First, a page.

Sterling Takes a Pounding

Posted December 09, 2008

The UK sterling is weakening due to bad news in the industrial output reports. The US dollar has been losing its appeal as a safe haven as investors begin to show renewed confidence in equity markets.


At the risk of using a pun, the sterling is taking a pounding right now and is the biggest currency news of the moment.  One investor called the sterling the currency “whipping boy” of benchmark currencies as it dropped against the US dollar due to a number of reasons.

The first financial information to note is the industrial output report issued by the UK government.  Output fell by 1.8% for the three months of August, September, and October 2008 when compared to the 3 preceding months.  In a single month, October, industrial output registered a 1.7% drop compared to September.  This does not bode well for the GDP in the fourth quarter of 2008.

Other bad news for the United Kingdom which has led to a weakening of the pound includes a widening trade deficit and house sales declines.  In fact house sales declined to levels not seen since 1978.  This news was followed by the news that retail sales fell for 2 consecutive months.  When you add all of these declines together, it means the UK recession is deepening rapidly leading to an anticipated steady decline in the sterling against the US dollar.

The UK pound dropped against both the US dollar and the euro.  The pound reached $1.4679 in US dollars at one point during the day.  It weakened to 87.39 pence against the euro. 

In the US, the Dow Jones Industrial Average rose 298.76 to close at 8,934.18 as of Monday 8/December/2008.  The rise in the stock market, which indicates investor confidence is returning, was a response to two things.  First, the US Congress is close to agreeing to a bailout plan for the big 3 automakers, General Motors, Ford and Chrysler.  Second, President-elect Barack Obama has promised to improve the economy through government spending on infrastructures.  The bailout of General Motors is good for some European economies also, because GM employs workers around the world.

The currency rates change up and down based on economic news of the day and economic predictions.  For example, some predictions say the Canadian dollar ($.7983) will fall against the US dollar as the country’s recession continues to deepen.  Yet the Canadian dollar strengthened against the US currency yesterday, 8/December/2008, on the news that Obama would be reviving the US economy.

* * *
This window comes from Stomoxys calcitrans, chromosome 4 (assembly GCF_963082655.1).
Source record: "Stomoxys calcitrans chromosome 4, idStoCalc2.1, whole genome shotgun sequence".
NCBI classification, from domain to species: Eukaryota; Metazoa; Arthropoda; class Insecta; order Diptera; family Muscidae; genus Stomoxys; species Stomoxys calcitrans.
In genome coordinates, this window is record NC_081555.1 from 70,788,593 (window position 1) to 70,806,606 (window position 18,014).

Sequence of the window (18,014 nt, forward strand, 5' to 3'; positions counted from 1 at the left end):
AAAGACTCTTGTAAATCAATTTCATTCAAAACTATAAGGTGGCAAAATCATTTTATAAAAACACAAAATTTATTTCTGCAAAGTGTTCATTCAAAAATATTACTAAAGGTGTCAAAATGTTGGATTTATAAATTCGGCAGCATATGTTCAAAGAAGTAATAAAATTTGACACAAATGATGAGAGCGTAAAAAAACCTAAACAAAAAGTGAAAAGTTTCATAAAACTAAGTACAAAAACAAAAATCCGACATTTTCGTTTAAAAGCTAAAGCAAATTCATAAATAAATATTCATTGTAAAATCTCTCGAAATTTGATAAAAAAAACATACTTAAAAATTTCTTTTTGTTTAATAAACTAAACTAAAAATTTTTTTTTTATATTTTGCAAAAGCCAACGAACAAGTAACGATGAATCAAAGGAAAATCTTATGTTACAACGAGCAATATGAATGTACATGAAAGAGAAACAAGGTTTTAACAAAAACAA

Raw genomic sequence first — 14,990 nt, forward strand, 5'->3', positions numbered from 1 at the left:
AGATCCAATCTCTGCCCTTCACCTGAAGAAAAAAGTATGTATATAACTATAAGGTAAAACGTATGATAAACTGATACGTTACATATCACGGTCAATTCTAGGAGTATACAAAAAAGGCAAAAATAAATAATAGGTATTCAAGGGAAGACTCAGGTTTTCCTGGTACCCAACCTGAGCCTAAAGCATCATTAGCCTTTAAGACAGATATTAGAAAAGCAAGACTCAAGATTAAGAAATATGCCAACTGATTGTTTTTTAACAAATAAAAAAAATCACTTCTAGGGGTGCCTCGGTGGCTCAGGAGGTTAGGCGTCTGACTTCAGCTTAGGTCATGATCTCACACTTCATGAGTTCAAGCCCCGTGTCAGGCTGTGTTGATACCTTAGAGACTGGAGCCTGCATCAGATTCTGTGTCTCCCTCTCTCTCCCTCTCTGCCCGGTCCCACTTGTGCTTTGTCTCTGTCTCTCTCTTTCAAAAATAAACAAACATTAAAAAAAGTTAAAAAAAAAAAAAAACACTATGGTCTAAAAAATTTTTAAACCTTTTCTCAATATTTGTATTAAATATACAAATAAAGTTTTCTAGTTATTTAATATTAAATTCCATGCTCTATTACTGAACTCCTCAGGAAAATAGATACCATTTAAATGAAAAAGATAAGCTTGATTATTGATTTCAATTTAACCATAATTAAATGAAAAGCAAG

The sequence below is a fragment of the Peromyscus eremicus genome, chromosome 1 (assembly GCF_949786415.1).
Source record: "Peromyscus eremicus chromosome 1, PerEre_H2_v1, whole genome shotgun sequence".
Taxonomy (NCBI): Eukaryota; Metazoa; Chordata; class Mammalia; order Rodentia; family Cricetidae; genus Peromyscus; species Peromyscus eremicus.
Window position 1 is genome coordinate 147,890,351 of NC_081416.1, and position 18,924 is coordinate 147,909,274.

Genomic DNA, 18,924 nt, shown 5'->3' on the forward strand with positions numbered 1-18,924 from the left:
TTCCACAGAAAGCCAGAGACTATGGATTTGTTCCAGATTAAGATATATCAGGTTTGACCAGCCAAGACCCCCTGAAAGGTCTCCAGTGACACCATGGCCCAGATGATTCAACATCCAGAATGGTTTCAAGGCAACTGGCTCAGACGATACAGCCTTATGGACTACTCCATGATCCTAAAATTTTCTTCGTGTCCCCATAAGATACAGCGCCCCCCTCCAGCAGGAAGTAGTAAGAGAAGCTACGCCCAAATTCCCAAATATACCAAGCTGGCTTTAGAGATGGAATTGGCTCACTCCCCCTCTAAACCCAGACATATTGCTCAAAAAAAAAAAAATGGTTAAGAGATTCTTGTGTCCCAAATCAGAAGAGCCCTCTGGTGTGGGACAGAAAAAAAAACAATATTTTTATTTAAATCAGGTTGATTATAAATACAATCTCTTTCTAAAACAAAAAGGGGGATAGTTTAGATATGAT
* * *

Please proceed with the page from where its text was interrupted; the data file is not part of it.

The UK sterling is not the only currency taking a pounding.  The Brazilian real ($.3978) continues to fall as it rides a 4 month slide downward.  The currency weakening reflects a deteriorating economy and increasing trade deficit.  There is speculation the central bank will cut interest rates this week which is being factored into the real pricing.

The Russian ruble ($.0358) has been slumping against the US dollar as foreign investors stay busy withdrawing their money from the country.  Since August, investors have pulled out over $190 billion.   The Russian economy, like almost all other economies, has been contracting and economic woes are expected to continue into 2009.

The big question in the markets is how to measure stability.  One of the impacts of the global crisis has been recognition that many financial models are literally broken.  For example, the drop in interest rates is no longer unfreezing consumer spending or bank credit. When models stop working, new ones must be developed.  But at this point, no one really knows how to begin devising these new financial models that will account for the factors leading to this crisis. 

In the currency world, fortunately some facts hold true. For example, interest rates do still predictably impact currency rates.  As the global recession unfolds, there will be a lot of discussion and theories put forward which attempt to develop new economic models.  In the meantime, currency rates will continue to respond with generous swings up and down in confused responses to daily economic data.